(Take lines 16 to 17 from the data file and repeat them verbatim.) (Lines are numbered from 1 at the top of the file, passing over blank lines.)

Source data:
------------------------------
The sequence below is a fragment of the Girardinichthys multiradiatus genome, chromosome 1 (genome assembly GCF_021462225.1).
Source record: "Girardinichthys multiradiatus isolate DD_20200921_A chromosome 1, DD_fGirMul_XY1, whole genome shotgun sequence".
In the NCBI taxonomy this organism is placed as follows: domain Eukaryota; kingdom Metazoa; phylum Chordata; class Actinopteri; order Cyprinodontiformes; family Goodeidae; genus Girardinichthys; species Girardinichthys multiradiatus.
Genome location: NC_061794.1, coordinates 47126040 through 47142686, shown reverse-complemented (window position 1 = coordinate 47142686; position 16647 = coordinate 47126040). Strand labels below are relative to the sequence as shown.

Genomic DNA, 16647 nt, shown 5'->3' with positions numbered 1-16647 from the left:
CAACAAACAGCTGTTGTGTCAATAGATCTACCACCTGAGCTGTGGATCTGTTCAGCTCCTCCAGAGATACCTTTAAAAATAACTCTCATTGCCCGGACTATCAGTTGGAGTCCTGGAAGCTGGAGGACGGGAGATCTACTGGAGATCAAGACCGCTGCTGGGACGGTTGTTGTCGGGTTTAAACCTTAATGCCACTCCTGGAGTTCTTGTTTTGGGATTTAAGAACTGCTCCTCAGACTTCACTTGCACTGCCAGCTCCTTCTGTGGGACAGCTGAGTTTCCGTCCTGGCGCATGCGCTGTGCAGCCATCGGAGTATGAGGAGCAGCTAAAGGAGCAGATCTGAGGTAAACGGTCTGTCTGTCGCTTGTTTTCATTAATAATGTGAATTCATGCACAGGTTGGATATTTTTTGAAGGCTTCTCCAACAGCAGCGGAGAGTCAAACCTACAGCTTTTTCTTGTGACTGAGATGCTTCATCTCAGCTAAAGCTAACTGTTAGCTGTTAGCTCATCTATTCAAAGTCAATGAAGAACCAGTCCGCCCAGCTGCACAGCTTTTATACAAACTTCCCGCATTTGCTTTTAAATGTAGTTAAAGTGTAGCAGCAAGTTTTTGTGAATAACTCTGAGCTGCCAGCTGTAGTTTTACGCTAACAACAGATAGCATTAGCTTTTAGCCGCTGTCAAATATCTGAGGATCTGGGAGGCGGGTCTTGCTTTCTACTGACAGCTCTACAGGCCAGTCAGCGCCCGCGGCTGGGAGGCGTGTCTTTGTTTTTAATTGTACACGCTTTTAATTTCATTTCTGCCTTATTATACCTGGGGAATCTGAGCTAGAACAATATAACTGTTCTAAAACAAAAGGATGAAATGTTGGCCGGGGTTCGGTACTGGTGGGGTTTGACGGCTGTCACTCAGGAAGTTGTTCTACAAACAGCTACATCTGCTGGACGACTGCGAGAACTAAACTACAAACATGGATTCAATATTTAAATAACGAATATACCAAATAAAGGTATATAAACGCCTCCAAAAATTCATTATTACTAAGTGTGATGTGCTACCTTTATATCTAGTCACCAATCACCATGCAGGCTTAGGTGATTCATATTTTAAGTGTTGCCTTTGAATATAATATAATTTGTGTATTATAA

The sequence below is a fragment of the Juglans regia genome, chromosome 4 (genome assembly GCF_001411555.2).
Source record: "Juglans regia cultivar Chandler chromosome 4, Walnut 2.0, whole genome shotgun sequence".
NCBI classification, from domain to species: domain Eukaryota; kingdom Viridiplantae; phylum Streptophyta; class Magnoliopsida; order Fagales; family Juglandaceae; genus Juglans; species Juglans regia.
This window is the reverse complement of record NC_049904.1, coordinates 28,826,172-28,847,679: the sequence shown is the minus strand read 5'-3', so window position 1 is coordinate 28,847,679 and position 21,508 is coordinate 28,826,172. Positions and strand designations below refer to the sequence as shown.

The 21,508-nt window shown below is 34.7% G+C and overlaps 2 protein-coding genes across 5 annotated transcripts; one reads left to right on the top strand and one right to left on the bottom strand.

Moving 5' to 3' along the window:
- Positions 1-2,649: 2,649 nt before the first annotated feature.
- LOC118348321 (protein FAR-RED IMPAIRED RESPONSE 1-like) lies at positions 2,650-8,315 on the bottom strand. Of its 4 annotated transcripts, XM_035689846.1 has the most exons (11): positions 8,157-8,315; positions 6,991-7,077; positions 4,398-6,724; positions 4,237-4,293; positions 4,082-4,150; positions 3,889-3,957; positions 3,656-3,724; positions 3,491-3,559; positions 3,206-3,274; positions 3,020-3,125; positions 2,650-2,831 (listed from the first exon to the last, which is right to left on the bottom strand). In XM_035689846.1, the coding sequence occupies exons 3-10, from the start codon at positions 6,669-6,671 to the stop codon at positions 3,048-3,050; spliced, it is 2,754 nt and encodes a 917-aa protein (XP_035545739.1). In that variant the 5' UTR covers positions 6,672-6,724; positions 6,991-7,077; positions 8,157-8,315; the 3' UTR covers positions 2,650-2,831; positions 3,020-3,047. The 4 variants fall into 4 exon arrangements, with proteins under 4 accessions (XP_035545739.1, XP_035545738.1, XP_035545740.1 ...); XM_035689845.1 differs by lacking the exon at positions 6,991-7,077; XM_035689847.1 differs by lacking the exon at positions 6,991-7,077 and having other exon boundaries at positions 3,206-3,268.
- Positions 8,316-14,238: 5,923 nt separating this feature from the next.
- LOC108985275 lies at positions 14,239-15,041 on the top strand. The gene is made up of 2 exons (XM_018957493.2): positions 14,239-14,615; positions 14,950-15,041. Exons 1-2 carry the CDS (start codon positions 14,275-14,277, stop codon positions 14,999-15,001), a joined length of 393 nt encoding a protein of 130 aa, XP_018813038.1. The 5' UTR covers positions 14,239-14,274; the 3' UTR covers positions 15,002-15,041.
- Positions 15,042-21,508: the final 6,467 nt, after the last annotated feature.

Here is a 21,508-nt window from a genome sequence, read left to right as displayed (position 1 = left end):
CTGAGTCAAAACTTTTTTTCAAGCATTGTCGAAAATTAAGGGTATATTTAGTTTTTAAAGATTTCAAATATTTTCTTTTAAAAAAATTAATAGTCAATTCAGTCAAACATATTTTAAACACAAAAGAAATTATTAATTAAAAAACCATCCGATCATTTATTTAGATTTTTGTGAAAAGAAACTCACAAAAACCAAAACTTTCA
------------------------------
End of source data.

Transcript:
- LOC108985275 lies at positions 14,239-15,041 on the top strand. The gene is made up of 2 exons (XM_018957493.2): positions 14,239-14,615; positions 14,950-15,041. Exons 1-2 carry the CDS (start codon positions 14,275-14,277, stop codon positions 14,999-15,001), a joined length of 393 nt encoding a protein of 130 aa, XP_018813038.1. The 5' UTR covers positions 14,239-14,274; the 3' UTR covers positions 15,002-15,041.
- Positions 15,042-21,508: the final 6,467 nt, after the last annotated feature.